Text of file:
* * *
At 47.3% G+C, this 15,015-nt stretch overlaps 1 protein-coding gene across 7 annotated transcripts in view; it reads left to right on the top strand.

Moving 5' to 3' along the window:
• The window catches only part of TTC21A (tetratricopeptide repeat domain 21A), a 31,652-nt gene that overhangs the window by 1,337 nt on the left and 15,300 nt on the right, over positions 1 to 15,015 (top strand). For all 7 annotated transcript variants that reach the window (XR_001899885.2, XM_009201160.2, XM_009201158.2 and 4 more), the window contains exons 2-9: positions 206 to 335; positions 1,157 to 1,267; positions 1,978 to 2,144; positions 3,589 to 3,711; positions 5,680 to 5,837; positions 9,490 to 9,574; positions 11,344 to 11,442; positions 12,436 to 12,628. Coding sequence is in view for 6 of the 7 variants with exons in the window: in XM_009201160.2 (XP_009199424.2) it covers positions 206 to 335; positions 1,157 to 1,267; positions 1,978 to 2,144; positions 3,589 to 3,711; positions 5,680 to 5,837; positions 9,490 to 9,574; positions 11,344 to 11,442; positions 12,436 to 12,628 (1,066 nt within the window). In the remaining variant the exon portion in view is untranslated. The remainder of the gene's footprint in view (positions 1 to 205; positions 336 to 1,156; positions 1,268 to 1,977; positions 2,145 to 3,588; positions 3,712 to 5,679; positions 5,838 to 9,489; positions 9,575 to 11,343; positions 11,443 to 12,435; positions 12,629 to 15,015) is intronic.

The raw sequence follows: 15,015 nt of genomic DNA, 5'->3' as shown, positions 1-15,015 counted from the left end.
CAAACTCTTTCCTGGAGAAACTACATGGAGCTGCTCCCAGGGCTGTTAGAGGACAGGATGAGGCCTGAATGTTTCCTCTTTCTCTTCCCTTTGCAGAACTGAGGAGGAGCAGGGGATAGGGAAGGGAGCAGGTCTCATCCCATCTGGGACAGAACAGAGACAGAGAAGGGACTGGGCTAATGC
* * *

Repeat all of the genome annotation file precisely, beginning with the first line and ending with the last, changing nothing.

At 47.3% G+C, this 15,015-nt stretch overlaps 1 protein-coding gene across 7 annotated transcripts in view; it reads left to right on the top strand.

Moving 5' to 3' along the window:
• The window catches only part of TTC21A (tetratricopeptide repeat domain 21A), a 31,652-nt gene that overhangs the window by 1,337 nt on the left and 15,300 nt on the right, over positions 1 to 15,015 (top strand). For all 7 annotated transcript variants that reach the window (XR_001899885.2, XM_009201160.2, XM_009201158.2 and 4 more), the window contains exons 2-9: positions 206 to 335; positions 1,157 to 1,267; positions 1,978 to 2,144; positions 3,589 to 3,711; positions 5,680 to 5,837; positions 9,490 to 9,574; positions 11,344 to 11,442; positions 12,436 to 12,628. Coding sequence is in view for 6 of the 7 variants with exons in the window: in XM_009201160.2 (XP_009199424.2) it covers positions 206 to 335; positions 1,157 to 1,267; positions 1,978 to 2,144; positions 3,589 to 3,711; positions 5,680 to 5,837; positions 9,490 to 9,574; positions 11,344 to 11,442; positions 12,436 to 12,628 (1,066 nt within the window). In the remaining variant the exon portion in view is untranslated. The remainder of the gene's footprint in view (positions 1 to 205; positions 336 to 1,156; positions 1,268 to 1,977; positions 2,145 to 3,588; positions 3,712 to 5,679; positions 5,838 to 9,489; positions 9,575 to 11,343; positions 11,443 to 12,435; positions 12,629 to 15,015) is intronic.

The raw sequence follows: 15,015 nt of genomic DNA, 5'->3' as shown, positions 1-15,015 counted from the left end.
CAAACTCTTTCCTGGAGAAACTACATGGAGCTGCTCCCAGGGCTGTTAGAGGACAGGATGAGGCCTGAATGTTTCCTCTTTCTCTTCCCTTTGCAGAACTGAGGAGGAGCAGGGGATAGGGAAGGGAGCAGGTCTCATCCCATCTGGGACAGAACAGAGACAGAGAAGGGACTGGGCTAATGC